Instead, although I feel sore, the pain is easing, and I don’t have to fight through three days of nausea, muscle aches and cramps, fatigue, dizziness, anxiety, insomnia and depression.

Right now, I’m just sore and tired – I didn’t sleep very well last night, because of the pain. But that is altogether preferable than the alternative.

I apologize to anyone who has kept reading this far. I know this post is immensely long compared to my usual. But it was a story I needed to tell. Not for bragging rights, but to remind myself that yes, I can make it through pain without having to take narcotics, and that I am capable or refusing them, even when they are offered by a sincerely compassionate doctor.

It is the reality that comes with being an addict – sometimes you need to chalk up the wins to remind yourself that you may be powerless over your drug of choice once you have made the decision to put that drug into your system, but that you have the power to choose not to use that drug in the first place.

Thank you all for reading, it is days like today where I am reminded how powerful it is to share your experience with others, even you may not know the majority of those with whom you share.

Peace to you,

-Nathan

Perhaps That Was Too Brash?

 

First, off, I want to apologize for the bluntness of my previous post. I don’t often do this. But I didn’t think through the fact that the information I was sharing hadn’t actually been disseminated throughout my close friends and family yet, and that it might be not only shocking, but that it might feel like a betrayal to read something so important online rather than hear it from my own lips.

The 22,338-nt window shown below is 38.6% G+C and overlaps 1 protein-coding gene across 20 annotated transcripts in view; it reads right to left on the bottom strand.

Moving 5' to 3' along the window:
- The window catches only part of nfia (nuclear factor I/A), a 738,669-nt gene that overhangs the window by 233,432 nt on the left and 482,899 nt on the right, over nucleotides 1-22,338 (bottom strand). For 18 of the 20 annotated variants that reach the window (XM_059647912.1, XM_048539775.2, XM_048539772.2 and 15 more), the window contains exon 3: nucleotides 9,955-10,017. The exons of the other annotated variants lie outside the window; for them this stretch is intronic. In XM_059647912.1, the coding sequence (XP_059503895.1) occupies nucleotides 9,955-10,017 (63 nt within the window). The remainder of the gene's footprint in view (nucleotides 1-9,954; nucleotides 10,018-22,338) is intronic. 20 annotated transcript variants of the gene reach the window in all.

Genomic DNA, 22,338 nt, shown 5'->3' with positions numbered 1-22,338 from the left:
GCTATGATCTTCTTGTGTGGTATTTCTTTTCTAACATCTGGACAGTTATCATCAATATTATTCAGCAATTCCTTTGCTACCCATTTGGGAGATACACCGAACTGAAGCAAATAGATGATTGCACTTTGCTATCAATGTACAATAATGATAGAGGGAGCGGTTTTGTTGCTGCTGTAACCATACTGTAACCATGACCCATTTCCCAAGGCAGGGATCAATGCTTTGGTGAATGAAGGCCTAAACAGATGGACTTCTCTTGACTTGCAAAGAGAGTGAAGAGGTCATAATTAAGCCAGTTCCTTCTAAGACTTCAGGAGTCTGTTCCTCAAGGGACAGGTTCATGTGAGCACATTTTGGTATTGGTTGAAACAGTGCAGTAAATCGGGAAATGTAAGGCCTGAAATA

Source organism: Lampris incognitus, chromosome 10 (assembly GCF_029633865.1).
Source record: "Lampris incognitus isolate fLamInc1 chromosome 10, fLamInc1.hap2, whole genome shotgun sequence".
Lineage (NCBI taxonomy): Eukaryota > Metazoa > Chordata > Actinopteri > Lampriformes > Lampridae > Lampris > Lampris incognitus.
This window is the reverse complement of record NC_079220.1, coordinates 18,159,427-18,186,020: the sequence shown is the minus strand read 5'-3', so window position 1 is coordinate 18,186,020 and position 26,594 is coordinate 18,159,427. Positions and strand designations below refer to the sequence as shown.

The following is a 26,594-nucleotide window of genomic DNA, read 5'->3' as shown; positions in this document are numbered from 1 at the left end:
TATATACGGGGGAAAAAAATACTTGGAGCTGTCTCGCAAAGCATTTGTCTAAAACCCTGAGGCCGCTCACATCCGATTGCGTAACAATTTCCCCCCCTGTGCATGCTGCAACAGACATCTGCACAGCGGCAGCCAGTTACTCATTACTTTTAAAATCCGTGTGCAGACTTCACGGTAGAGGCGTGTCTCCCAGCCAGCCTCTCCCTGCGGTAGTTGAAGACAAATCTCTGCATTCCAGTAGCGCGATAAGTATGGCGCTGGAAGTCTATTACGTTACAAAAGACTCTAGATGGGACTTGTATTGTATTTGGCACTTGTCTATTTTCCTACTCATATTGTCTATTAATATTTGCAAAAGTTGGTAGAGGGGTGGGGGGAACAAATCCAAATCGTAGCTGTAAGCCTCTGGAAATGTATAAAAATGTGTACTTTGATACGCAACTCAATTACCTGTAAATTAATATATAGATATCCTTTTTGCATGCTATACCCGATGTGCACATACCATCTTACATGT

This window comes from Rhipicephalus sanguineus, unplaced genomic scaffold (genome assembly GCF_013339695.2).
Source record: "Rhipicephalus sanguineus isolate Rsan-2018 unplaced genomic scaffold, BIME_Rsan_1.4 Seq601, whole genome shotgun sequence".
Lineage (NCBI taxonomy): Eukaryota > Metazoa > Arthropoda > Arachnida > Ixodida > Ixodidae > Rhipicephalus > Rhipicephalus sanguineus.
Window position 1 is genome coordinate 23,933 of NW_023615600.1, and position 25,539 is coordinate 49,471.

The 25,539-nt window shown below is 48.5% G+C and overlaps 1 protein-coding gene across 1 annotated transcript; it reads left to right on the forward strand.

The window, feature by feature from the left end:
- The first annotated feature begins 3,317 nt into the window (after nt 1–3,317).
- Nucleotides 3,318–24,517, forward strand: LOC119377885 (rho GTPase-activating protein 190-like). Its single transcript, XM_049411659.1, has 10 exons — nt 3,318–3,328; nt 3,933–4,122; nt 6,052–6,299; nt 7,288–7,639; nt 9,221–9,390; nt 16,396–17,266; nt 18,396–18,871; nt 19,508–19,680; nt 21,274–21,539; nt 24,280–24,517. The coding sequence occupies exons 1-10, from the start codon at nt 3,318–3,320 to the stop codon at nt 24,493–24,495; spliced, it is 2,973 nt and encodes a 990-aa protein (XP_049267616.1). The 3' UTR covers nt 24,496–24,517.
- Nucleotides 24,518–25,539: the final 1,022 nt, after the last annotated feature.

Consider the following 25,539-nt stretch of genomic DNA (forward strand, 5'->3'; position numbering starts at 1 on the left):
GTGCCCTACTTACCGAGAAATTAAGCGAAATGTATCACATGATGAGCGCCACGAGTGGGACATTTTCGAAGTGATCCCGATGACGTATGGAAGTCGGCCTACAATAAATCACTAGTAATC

I guess the fact remains that I am braver in print than I am in person. I’m often willing to admit a lot of things here in my blog that are difficult for me to talk about in person, especially with family. You see, for them, it isn’t just an academic exercise, and I can’t pretend it to be. They care about me, and their emotions justifiably get entangled and so when I post something on my blog that is controversial or shows me in what they perceive to be a negative light or whatnot, it is easy for some people closest to me to take things personally.

 

 

I just want to apologize because I didn’t take that into consideration with my last post. I was attempting to be honest about my experience and I knew that if I just ignored the “green” elephant in the room I would end up just never talking about it in my posts.

 

 

But I am serious about wanting my blog to be an accurate and honest reflection of my experience. Of course, it will always be my experience, which means it may not always coincide with the experience of others, even when the same events are involved. I think there is some universal moral truth, but for the most part, I think that what is true often gets muddled in the eye of the beholder. I know that my perception of what other people say and do is always, ALWAYS colored by my prior experience of those people, of their actions, their relationship to me, the time of day, how I’m feeling, and a host of other things, up to and including things like the weather.